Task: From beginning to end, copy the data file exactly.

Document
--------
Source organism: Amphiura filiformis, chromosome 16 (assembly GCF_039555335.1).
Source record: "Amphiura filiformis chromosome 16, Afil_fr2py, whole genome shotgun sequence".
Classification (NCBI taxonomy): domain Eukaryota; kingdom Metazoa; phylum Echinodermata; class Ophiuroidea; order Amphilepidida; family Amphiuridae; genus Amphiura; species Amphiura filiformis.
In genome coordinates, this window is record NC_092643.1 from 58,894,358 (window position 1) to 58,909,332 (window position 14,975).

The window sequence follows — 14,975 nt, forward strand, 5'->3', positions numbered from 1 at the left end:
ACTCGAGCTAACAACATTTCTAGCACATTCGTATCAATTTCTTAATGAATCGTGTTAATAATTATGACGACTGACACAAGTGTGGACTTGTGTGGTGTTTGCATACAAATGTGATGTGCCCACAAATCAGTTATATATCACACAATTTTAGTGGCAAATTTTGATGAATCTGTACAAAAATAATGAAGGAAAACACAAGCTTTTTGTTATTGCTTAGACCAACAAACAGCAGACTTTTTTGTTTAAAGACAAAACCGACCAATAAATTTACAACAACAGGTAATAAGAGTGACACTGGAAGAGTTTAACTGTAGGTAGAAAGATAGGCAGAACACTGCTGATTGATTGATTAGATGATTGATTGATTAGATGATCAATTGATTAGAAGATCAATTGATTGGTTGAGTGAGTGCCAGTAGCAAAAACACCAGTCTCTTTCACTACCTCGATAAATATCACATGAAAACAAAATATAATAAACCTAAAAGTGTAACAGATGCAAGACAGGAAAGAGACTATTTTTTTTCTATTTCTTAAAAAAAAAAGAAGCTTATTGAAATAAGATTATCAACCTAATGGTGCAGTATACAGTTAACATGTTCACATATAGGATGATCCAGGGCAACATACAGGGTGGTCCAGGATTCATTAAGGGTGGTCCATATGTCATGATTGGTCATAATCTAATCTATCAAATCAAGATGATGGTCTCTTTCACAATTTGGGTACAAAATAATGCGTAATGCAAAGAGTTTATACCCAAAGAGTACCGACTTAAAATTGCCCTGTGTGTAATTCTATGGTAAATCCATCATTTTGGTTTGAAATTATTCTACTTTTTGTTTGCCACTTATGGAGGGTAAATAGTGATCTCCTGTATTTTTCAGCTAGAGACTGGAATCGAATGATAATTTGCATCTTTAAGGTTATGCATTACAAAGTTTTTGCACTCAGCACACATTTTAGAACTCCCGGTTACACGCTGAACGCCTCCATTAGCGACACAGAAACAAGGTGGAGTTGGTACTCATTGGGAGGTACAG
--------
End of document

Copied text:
Source organism: Amphiura filiformis, chromosome 16 (assembly GCF_039555335.1).
Source record: "Amphiura filiformis chromosome 16, Afil_fr2py, whole genome shotgun sequence".
Classification (NCBI taxonomy): domain Eukaryota; kingdom Metazoa; phylum Echinodermata; class Ophiuroidea; order Amphilepidida; family Amphiuridae; genus Amphiura; species Amphiura filiformis.
In genome coordinates, this window is record NC_092643.1 from 58,894,358 (window position 1) to 58,909,332 (window position 14,975).

The window sequence follows — 14,975 nt, forward strand, 5'->3', positions numbered from 1 at the left end:
ACTCGAGCTAACAACATTTCTAGCACATTCGTATCAATTTCTTAATGAATCGTGTTAATAATTATGACGACTGACACAAGTGTGGACTTGTGTGGTGTTTGCATACAAATGTGATGTGCCCACAAATCAGTTATATATCACACAATTTTAGTGGCAAATTTTGATGAATCTGTACAAAAATAATGAAGGAAAACACAAGCTTTTTGTTATTGCTTAGACCAACAAACAGCAGACTTTTTTGTTTAAAGACAAAACCGACCAATAAATTTACAACAACAGGTAATAAGAGTGACACTGGAAGAGTTTAACTGTAGGTAGAAAGATAGGCAGAACACTGCTGATTGATTGATTAGATGATTGATTGATTAGATGATCAATTGATTAGAAGATCAATTGATTGGTTGAGTGAGTGCCAGTAGCAAAAACACCAGTCTCTTTCACTACCTCGATAAATATCACATGAAAACAAAATATAATAAACCTAAAAGTGTAACAGATGCAAGACAGGAAAGAGACTATTTTTTTTCTATTTCTTAAAAAAAAAAGAAGCTTATTGAAATAAGATTATCAACCTAATGGTGCAGTATACAGTTAACATGTTCACATATAGGATGATCCAGGGCAACATACAGGGTGGTCCAGGATTCATTAAGGGTGGTCCATATGTCATGATTGGTCATAATCTAATCTATCAAATCAAGATGATGGTCTCTTTCACAATTTGGGTACAAAATAATGCGTAATGCAAAGAGTTTATACCCAAAGAGTACCGACTTAAAATTGCCCTGTGTGTAATTCTATGGTAAATCCATCATTTTGGTTTGAAATTATTCTACTTTTTGTTTGCCACTTATGGAGGGTAAATAGTGATCTCCTGTATTTTTCAGCTAGAGACTGGAATCGAATGATAATTTGCATCTTTAAGGTTATGCATTACAAAGTTTTTGCACTCAGCACACATTTTAGAACTCCCGGTTACACGCTGAACGCCTCCATTAGCGACACAGAAACAAGGTGGAGTTGGTACTCATTGGGAGGTACAG